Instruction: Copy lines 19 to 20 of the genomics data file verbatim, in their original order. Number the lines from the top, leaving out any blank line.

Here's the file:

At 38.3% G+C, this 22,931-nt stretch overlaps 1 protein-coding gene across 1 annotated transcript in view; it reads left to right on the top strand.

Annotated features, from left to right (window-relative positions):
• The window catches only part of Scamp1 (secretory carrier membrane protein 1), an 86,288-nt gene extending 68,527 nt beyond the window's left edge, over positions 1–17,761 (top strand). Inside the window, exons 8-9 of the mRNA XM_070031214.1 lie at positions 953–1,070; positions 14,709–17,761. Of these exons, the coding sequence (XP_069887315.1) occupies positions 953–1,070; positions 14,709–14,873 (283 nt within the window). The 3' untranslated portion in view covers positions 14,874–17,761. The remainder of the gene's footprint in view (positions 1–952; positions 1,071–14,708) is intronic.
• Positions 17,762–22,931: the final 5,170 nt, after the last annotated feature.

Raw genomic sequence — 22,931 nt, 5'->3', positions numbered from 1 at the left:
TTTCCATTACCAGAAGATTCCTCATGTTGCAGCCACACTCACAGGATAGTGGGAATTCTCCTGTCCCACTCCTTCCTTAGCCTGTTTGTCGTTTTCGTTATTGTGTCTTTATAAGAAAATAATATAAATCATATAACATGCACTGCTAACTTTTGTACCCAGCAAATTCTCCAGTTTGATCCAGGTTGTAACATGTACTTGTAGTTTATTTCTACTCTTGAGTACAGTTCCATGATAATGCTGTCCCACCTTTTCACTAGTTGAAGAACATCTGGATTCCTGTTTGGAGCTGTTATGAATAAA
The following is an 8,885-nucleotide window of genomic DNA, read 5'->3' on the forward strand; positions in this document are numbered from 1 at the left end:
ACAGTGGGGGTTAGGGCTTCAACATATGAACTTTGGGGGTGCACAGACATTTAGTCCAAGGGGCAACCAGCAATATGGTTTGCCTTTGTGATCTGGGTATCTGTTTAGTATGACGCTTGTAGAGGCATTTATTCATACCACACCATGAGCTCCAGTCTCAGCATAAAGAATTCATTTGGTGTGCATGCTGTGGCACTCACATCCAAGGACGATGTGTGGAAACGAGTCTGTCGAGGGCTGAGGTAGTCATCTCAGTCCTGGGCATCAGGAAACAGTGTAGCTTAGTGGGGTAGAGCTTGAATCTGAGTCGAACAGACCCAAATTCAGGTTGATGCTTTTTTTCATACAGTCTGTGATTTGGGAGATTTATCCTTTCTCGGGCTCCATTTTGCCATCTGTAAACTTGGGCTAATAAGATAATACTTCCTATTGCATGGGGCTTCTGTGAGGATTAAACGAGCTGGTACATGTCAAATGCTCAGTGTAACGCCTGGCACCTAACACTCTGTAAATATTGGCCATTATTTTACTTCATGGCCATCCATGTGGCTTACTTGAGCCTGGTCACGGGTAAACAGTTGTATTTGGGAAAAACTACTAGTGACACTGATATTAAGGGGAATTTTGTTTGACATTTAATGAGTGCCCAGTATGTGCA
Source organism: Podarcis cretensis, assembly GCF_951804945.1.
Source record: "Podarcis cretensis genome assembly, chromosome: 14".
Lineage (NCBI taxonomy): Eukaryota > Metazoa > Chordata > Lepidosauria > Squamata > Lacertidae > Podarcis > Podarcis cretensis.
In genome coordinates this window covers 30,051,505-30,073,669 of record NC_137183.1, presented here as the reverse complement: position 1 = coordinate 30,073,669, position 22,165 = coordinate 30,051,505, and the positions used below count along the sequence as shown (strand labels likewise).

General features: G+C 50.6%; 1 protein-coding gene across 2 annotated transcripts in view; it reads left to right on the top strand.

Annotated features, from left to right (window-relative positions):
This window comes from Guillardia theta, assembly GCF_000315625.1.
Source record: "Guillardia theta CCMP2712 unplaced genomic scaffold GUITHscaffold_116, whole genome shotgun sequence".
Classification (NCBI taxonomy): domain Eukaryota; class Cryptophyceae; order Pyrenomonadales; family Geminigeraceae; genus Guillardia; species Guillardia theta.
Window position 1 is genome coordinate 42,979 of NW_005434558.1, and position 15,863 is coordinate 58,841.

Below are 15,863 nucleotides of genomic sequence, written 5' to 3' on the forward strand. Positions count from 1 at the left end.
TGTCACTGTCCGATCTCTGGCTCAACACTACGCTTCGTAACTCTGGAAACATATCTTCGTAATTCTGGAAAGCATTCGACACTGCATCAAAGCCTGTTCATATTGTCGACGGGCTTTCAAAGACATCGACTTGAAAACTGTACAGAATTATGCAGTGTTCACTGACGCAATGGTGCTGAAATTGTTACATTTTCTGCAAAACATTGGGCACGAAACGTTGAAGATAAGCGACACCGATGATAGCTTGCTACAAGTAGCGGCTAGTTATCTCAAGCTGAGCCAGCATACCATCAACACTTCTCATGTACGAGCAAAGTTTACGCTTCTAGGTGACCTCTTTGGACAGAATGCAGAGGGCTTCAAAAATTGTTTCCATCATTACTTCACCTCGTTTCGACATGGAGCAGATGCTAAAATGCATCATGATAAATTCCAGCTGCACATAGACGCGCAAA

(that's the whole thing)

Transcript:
Below are 15,863 nucleotides of genomic sequence, written 5' to 3' on the forward strand. Positions count from 1 at the left end.
TGTCACTGTCCGATCTCTGGCTCAACACTACGCTTCGTAACTCTGGAAACATATCTTCGTAATTCTGGAAAGCATTCGACACTGCATCAAAGCCTGTTCATATTGTCGACGGGCTTTCAAAGACATCGACTTGAAAACTGTACAGAATTATGCAGTGTTCACTGACGCAATGGTGCTGAAATTGTTACATTTTCTGCAAAACATTGGGCACGAAACGTTGAAGATAAGCGACACCGATGATAGCTTGCTACAAGTAGCGGCTAGTTATCTCAAGCTGAGCCAGCATACCATCAACACTTCTCATGTACGAGCAAAGTTTACGCTTCTAGGTGACCTCTTTGGACAGAATGCAGAGGGCTTCAAAAATTGTTTCCATCATTACTTCACCTCGTTTCGACATGGAGCAGATGCTAAAATGCATCATGATAAATTCCAGCTGCACATAGACGCGCAAA